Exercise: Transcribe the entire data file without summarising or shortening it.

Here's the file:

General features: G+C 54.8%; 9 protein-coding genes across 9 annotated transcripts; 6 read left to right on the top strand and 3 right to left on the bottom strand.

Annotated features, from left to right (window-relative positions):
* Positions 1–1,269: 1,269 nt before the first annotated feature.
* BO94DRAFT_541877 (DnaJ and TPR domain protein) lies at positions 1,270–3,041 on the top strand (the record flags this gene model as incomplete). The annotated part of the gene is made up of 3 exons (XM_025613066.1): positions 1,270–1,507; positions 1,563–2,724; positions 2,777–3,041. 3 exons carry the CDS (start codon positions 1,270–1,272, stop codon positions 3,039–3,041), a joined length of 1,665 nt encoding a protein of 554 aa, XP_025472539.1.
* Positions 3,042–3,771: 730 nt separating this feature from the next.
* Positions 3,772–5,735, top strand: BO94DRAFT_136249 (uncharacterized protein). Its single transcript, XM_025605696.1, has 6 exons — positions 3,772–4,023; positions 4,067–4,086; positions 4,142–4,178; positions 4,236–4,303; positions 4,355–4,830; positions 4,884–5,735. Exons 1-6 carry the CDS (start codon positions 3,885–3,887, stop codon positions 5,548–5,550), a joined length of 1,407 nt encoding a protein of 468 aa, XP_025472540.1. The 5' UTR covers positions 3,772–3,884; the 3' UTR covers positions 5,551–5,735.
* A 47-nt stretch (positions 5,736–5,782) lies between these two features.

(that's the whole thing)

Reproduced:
General features: G+C 54.8%; 9 protein-coding genes across 9 annotated transcripts; 6 read left to right on the top strand and 3 right to left on the bottom strand.

Annotated features, from left to right (window-relative positions):
* Positions 1–1,269: 1,269 nt before the first annotated feature.
* BO94DRAFT_541877 (DnaJ and TPR domain protein) lies at positions 1,270–3,041 on the top strand (the record flags this gene model as incomplete). The annotated part of the gene is made up of 3 exons (XM_025613066.1): positions 1,270–1,507; positions 1,563–2,724; positions 2,777–3,041. 3 exons carry the CDS (start codon positions 1,270–1,272, stop codon positions 3,039–3,041), a joined length of 1,665 nt encoding a protein of 554 aa, XP_025472539.1.
* Positions 3,042–3,771: 730 nt separating this feature from the next.
* Positions 3,772–5,735, top strand: BO94DRAFT_136249 (uncharacterized protein). Its single transcript, XM_025605696.1, has 6 exons — positions 3,772–4,023; positions 4,067–4,086; positions 4,142–4,178; positions 4,236–4,303; positions 4,355–4,830; positions 4,884–5,735. Exons 1-6 carry the CDS (start codon positions 3,885–3,887, stop codon positions 5,548–5,550), a joined length of 1,407 nt encoding a protein of 468 aa, XP_025472540.1. The 5' UTR covers positions 3,772–3,884; the 3' UTR covers positions 5,551–5,735.
* A 47-nt stretch (positions 5,736–5,782) lies between these two features.